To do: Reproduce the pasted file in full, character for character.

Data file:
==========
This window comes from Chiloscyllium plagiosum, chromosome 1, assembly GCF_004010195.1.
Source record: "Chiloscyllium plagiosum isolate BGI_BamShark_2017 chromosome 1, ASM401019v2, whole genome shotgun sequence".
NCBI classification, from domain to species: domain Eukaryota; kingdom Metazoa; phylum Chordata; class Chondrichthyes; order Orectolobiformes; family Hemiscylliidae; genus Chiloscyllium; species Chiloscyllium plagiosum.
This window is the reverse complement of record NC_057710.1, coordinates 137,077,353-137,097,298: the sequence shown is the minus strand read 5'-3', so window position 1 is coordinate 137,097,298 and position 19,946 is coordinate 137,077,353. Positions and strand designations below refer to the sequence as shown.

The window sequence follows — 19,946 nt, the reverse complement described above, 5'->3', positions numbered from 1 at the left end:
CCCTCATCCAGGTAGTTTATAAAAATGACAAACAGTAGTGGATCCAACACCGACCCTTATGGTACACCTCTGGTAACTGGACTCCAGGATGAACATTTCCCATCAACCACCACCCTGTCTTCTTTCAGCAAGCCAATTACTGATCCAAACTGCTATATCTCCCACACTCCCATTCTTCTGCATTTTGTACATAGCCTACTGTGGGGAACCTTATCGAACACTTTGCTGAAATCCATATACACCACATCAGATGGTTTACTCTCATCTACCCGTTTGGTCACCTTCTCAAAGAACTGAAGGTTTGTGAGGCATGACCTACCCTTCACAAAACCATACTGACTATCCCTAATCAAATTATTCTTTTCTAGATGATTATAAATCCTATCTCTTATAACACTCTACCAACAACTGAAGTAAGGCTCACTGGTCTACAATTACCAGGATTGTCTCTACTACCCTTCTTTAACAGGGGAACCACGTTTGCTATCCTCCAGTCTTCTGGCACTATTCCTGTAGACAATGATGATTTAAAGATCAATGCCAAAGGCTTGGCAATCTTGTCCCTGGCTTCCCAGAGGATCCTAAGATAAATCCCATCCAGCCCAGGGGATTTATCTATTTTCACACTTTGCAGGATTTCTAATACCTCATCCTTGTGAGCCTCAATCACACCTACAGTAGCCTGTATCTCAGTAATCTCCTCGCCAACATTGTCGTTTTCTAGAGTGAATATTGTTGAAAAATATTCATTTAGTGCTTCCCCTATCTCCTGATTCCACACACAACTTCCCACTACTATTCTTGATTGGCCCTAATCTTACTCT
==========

This window comes from Chiloscyllium plagiosum, chromosome 1, assembly GCF_004010195.1.
Source record: "Chiloscyllium plagiosum isolate BGI_BamShark_2017 chromosome 1, ASM401019v2, whole genome shotgun sequence".
NCBI classification, from domain to species: domain Eukaryota; kingdom Metazoa; phylum Chordata; class Chondrichthyes; order Orectolobiformes; family Hemiscylliidae; genus Chiloscyllium; species Chiloscyllium plagiosum.
This window is the reverse complement of record NC_057710.1, coordinates 137,077,353-137,097,298: the sequence shown is the minus strand read 5'-3', so window position 1 is coordinate 137,097,298 and position 19,946 is coordinate 137,077,353. Positions and strand designations below refer to the sequence as shown.

The window sequence follows — 19,946 nt, the reverse complement described above, 5'->3', positions numbered from 1 at the left end:
CCCTCATCCAGGTAGTTTATAAAAATGACAAACAGTAGTGGATCCAACACCGACCCTTATGGTACACCTCTGGTAACTGGACTCCAGGATGAACATTTCCCATCAACCACCACCCTGTCTTCTTTCAGCAAGCCAATTACTGATCCAAACTGCTATATCTCCCACACTCCCATTCTTCTGCATTTTGTACATAGCCTACTGTGGGGAACCTTATCGAACACTTTGCTGAAATCCATATACACCACATCAGATGGTTTACTCTCATCTACCCGTTTGGTCACCTTCTCAAAGAACTGAAGGTTTGTGAGGCATGACCTACCCTTCACAAAACCATACTGACTATCCCTAATCAAATTATTCTTTTCTAGATGATTATAAATCCTATCTCTTATAACACTCTACCAACAACTGAAGTAAGGCTCACTGGTCTACAATTACCAGGATTGTCTCTACTACCCTTCTTTAACAGGGGAACCACGTTTGCTATCCTCCAGTCTTCTGGCACTATTCCTGTAGACAATGATGATTTAAAGATCAATGCCAAAGGCTTGGCAATCTTGTCCCTGGCTTCCCAGAGGATCCTAAGATAAATCCCATCCAGCCCAGGGGATTTATCTATTTTCACACTTTGCAGGATTTCTAATACCTCATCCTTGTGAGCCTCAATCACACCTACAGTAGCCTGTATCTCAGTAATCTCCTCGCCAACATTGTCGTTTTCTAGAGTGAATATTGTTGAAAAATATTCATTTAGTGCTTCCCCTATCTCCTGATTCCACACACAACTTCCCACTACTATTCTTGATTGGCCCTAATCTTACTCT